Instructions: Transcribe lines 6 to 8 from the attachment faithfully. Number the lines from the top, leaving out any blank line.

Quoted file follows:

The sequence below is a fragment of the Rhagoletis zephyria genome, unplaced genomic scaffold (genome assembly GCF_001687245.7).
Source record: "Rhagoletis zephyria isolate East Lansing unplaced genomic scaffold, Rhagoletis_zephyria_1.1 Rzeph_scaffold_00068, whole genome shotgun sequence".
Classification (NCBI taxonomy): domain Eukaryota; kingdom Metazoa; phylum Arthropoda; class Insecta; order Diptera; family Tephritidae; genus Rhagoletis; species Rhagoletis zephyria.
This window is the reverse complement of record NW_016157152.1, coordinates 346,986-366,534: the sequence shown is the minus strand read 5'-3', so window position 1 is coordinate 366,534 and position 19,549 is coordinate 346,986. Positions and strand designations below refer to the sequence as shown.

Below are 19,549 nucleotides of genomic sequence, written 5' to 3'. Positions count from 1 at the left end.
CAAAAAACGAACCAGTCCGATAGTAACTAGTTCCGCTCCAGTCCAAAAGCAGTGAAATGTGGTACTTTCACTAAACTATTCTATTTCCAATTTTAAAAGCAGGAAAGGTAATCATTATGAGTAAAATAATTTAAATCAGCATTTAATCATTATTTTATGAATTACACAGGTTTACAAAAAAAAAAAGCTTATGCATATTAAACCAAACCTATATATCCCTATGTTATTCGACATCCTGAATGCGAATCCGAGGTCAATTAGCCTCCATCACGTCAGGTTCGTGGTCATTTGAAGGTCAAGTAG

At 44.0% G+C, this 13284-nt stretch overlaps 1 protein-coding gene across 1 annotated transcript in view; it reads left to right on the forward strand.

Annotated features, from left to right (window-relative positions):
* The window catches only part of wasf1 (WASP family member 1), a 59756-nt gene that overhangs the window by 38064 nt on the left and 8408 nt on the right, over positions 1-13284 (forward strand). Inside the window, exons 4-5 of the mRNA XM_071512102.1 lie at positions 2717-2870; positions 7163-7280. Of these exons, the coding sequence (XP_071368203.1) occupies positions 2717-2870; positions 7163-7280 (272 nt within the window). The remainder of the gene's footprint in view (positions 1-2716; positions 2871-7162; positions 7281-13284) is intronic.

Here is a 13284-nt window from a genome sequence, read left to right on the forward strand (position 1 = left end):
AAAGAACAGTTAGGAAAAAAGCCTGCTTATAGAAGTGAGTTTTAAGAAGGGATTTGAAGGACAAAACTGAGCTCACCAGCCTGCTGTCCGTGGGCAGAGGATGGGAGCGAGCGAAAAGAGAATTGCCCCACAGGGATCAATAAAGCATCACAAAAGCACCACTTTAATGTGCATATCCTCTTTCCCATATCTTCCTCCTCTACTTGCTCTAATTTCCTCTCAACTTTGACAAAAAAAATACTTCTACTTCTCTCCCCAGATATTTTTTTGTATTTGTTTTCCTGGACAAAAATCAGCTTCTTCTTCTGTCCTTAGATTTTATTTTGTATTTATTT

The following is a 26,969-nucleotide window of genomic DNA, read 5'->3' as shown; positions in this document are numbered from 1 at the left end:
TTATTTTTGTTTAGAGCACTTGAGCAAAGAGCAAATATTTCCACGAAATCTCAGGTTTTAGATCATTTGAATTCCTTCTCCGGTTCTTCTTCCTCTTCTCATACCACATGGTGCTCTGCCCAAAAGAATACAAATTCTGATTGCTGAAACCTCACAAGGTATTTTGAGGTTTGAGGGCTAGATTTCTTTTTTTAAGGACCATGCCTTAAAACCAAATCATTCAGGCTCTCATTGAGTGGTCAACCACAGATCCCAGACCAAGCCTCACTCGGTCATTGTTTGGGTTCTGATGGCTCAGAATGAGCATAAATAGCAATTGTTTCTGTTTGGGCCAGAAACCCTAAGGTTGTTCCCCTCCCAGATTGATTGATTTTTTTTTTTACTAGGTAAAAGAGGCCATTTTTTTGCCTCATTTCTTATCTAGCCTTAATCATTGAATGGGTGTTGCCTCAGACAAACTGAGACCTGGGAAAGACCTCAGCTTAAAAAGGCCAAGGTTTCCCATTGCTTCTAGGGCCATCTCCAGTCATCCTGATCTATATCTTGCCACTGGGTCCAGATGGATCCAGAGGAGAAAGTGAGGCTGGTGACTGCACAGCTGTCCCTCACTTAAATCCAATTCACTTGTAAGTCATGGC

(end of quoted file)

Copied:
CAAAAAACGAACCAGTCCGATAGTAACTAGTTCCGCTCCAGTCCAAAAGCAGTGAAATGTGGTACTTTCACTAAACTATTCTATTTCCAATTTTAAAAGCAGGAAAGGTAATCATTATGAGTAAAATAATTTAAATCAGCATTTAATCATTATTTTATGAATTACACAGGTTTACAAAAAAAAAAAGCTTATGCATATTAAACCAAACCTATATATCCCTATGTTATTCGACATCCTGAATGCGAATCCGAGGTCAATTAGCCTCCATCACGTCAGGTTCGTGGTCATTTGAAGGTCAAGTAG

At 44.0% G+C, this 13284-nt stretch overlaps 1 protein-coding gene across 1 annotated transcript in view; it reads left to right on the forward strand.

Annotated features, from left to right (window-relative positions):